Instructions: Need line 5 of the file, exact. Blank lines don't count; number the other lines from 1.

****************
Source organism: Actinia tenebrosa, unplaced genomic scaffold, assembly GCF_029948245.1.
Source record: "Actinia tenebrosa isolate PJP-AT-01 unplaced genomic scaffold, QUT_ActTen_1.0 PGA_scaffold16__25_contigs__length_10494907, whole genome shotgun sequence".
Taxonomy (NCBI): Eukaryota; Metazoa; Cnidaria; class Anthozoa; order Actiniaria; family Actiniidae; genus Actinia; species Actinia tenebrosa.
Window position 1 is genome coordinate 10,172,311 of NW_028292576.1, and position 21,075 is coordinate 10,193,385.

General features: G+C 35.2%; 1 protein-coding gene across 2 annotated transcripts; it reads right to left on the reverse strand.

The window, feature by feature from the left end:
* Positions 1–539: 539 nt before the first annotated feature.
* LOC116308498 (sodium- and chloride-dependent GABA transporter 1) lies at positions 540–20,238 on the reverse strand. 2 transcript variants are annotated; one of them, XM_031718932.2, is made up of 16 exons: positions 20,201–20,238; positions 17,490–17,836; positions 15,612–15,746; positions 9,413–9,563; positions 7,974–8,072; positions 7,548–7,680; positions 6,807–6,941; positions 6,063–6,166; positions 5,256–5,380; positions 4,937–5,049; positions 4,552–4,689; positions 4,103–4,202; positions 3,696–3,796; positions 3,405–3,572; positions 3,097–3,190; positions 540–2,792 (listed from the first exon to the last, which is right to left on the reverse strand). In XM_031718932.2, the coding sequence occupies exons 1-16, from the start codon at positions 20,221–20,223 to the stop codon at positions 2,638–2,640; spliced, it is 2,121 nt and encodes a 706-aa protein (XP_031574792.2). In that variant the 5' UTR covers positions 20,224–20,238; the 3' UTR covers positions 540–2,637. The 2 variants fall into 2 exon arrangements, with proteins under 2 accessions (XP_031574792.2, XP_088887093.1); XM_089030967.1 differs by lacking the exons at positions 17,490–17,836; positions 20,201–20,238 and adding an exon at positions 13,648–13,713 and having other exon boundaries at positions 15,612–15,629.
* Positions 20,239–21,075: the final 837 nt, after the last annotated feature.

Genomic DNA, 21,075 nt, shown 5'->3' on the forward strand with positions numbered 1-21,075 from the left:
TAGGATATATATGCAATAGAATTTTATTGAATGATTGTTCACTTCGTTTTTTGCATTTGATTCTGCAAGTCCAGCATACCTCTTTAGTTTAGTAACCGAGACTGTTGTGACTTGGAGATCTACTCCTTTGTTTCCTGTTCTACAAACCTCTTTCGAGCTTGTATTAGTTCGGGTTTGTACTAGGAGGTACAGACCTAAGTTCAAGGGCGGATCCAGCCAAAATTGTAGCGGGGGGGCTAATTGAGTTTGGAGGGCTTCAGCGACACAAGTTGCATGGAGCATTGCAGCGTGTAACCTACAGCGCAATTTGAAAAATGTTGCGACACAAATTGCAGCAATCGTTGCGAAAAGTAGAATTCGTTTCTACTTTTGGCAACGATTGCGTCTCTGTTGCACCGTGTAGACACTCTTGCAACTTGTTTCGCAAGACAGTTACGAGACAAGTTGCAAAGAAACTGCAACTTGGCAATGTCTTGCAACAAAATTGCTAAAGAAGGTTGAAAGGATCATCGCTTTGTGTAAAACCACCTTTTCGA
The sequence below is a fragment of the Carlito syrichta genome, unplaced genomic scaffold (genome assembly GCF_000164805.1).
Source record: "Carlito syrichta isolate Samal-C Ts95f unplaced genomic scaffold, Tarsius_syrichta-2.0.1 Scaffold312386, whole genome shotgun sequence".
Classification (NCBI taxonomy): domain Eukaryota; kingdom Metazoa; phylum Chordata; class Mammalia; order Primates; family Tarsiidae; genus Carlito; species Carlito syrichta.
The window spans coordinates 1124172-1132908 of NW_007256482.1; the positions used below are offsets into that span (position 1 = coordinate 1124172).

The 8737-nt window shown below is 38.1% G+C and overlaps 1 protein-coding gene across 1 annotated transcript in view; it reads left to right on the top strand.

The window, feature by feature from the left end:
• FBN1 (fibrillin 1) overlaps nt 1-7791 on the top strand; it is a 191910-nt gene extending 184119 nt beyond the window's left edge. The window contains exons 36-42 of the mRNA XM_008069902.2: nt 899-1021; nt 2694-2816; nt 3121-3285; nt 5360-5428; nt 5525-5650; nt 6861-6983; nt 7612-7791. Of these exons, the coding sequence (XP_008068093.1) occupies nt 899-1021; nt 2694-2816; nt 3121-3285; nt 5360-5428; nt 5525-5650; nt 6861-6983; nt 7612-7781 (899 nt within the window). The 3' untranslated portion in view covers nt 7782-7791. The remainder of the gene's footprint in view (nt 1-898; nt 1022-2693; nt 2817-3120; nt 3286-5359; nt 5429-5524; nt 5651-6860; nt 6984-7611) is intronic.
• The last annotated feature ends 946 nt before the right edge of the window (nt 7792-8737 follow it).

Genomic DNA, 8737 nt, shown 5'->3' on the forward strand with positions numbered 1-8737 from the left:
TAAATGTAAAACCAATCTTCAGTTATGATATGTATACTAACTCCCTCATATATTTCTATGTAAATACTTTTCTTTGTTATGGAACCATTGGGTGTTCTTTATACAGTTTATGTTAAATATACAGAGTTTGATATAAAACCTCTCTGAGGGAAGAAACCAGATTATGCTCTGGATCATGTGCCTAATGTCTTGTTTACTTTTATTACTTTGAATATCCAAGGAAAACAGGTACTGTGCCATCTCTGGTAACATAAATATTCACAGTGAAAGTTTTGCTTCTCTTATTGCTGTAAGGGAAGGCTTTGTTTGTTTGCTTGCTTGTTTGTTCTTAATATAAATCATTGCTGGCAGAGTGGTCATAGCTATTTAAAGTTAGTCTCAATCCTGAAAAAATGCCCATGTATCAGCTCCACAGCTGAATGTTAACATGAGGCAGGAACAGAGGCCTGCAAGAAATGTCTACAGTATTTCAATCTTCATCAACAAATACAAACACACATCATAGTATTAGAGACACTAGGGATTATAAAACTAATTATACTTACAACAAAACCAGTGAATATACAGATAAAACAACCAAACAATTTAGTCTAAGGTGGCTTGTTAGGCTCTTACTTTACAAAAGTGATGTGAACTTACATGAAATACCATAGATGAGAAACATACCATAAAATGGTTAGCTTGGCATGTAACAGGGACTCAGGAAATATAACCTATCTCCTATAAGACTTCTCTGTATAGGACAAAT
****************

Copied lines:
General features: G+C 35.2%; 1 protein-coding gene across 2 annotated transcripts; it reads right to left on the reverse strand.